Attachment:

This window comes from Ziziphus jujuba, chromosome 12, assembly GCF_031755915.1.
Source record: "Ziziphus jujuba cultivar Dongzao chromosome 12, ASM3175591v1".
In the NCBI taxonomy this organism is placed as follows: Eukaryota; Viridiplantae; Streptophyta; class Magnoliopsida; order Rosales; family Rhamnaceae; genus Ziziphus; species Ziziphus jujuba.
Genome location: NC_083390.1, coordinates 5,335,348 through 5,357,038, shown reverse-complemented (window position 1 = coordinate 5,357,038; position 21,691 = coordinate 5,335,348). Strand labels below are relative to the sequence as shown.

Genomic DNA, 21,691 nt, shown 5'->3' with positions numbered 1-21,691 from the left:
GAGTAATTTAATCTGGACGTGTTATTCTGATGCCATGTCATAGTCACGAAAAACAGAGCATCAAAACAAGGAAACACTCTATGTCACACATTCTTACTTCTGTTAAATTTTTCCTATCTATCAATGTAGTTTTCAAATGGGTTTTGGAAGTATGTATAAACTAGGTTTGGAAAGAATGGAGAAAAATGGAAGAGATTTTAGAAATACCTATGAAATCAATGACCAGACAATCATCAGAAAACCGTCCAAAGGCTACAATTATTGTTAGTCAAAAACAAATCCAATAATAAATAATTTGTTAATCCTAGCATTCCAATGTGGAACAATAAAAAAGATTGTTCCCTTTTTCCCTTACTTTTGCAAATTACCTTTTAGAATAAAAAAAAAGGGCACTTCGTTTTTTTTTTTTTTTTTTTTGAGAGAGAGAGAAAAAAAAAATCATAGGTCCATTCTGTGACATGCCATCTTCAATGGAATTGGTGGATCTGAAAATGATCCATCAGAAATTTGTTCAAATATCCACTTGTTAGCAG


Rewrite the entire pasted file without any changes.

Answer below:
This window comes from Ziziphus jujuba, chromosome 12, assembly GCF_031755915.1.
Source record: "Ziziphus jujuba cultivar Dongzao chromosome 12, ASM3175591v1".
In the NCBI taxonomy this organism is placed as follows: Eukaryota; Viridiplantae; Streptophyta; class Magnoliopsida; order Rosales; family Rhamnaceae; genus Ziziphus; species Ziziphus jujuba.
Genome location: NC_083390.1, coordinates 5,335,348 through 5,357,038, shown reverse-complemented (window position 1 = coordinate 5,357,038; position 21,691 = coordinate 5,335,348). Strand labels below are relative to the sequence as shown.

Genomic DNA, 21,691 nt, shown 5'->3' with positions numbered 1-21,691 from the left:
GAGTAATTTAATCTGGACGTGTTATTCTGATGCCATGTCATAGTCACGAAAAACAGAGCATCAAAACAAGGAAACACTCTATGTCACACATTCTTACTTCTGTTAAATTTTTCCTATCTATCAATGTAGTTTTCAAATGGGTTTTGGAAGTATGTATAAACTAGGTTTGGAAAGAATGGAGAAAAATGGAAGAGATTTTAGAAATACCTATGAAATCAATGACCAGACAATCATCAGAAAACCGTCCAAAGGCTACAATTATTGTTAGTCAAAAACAAATCCAATAATAAATAATTTGTTAATCCTAGCATTCCAATGTGGAACAATAAAAAAGATTGTTCCCTTTTTCCCTTACTTTTGCAAATTACCTTTTAGAATAAAAAAAAAGGGCACTTCGTTTTTTTTTTTTTTTTTTTTGAGAGAGAGAGAAAAAAAAAATCATAGGTCCATTCTGTGACATGCCATCTTCAATGGAATTGGTGGATCTGAAAATGATCCATCAGAAATTTGTTCAAATATCCACTTGTTAGCAG